Listen with all of your attention and senses first. Reflect on and get inspired by what you learned and then act. And have enough humility to admit it's an early prototype and you can't wait to learn how to iterate and evolve it as you test your assumptions in the real world.

I love that I had the privilege, luck, disposition, mentors, inspiration, forgiveness —self/societal — to try several, widely varying jobs and careers, suck at some of them, and then go try something else.

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Jubin Kwon '01

Jubin Kwon '01 is currently the Director of Marketing and Communications at The Agnes Irwin School in Rosemont, PA.

I think back to the BB&N lessons and activities that shaped my worldview and thank influential educators like LS Librarian Mrs. Lee, who introduced me to my first work of fiction featuring an Asian-American protagonist (Lawrence Yep's Dragonwings). I think of Mr. Solomon and Mrs. Freeman in the 6th grade teaming up to convert homeroom and art classes to an Islamic-style school for a week. I remember Mr. Bosch in 7th and 8th grade English, who led us through books like The House on Mango Street and To Kill a Mockingbird. I remember the study of indiginous peoples in North America and being introduced to environmental issues (remember that hole in the ozone layer?). I can almost still hear Mr. Bryant's fiery, emotional speeches during MLK Day assemblies, and recall the day that Lenny Zakim, Executive Director of the Anti-Defamation League's NE chapter, addressed the Upper School. Upon finishing his speech, Zakim received a standing ovation. I can see him pointing to his son Josh '02 in the bleachers before exiting the stage.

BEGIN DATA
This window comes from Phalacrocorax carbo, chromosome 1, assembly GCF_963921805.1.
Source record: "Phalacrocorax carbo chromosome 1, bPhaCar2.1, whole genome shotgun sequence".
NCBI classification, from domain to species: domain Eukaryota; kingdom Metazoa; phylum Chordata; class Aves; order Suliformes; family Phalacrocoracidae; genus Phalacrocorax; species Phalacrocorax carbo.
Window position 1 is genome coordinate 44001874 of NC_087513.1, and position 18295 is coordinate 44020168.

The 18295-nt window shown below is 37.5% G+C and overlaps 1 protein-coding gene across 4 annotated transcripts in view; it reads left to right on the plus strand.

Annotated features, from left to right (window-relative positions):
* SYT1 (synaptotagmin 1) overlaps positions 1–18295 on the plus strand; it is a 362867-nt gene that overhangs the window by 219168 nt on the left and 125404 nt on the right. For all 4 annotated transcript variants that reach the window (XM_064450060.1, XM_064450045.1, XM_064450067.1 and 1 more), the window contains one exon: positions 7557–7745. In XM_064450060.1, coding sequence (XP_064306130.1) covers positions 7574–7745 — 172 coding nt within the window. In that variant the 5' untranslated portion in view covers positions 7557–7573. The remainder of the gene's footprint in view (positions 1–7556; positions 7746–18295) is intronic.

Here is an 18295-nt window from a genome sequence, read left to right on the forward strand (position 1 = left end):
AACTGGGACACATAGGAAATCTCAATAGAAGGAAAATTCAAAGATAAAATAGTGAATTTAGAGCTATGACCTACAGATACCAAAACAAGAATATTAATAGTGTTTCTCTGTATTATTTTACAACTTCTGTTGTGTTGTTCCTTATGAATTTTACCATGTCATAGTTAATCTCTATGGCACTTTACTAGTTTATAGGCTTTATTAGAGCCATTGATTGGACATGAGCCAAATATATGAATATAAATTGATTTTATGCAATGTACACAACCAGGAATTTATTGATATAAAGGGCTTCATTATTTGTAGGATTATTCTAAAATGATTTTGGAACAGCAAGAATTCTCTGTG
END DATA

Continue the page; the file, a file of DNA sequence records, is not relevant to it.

20 years post-BB&N have flown by in a flash. That sense of accelerating time, living through the pandemic and starting to raise my own child has had the effect of focusing my attention serving as a resource and advocate for my AoC and Asian-American and Pacific Island communities. Also, my cousin is currently a rising senior, and I've had the pleasure of watching him thrive in a different way than me over the last three years.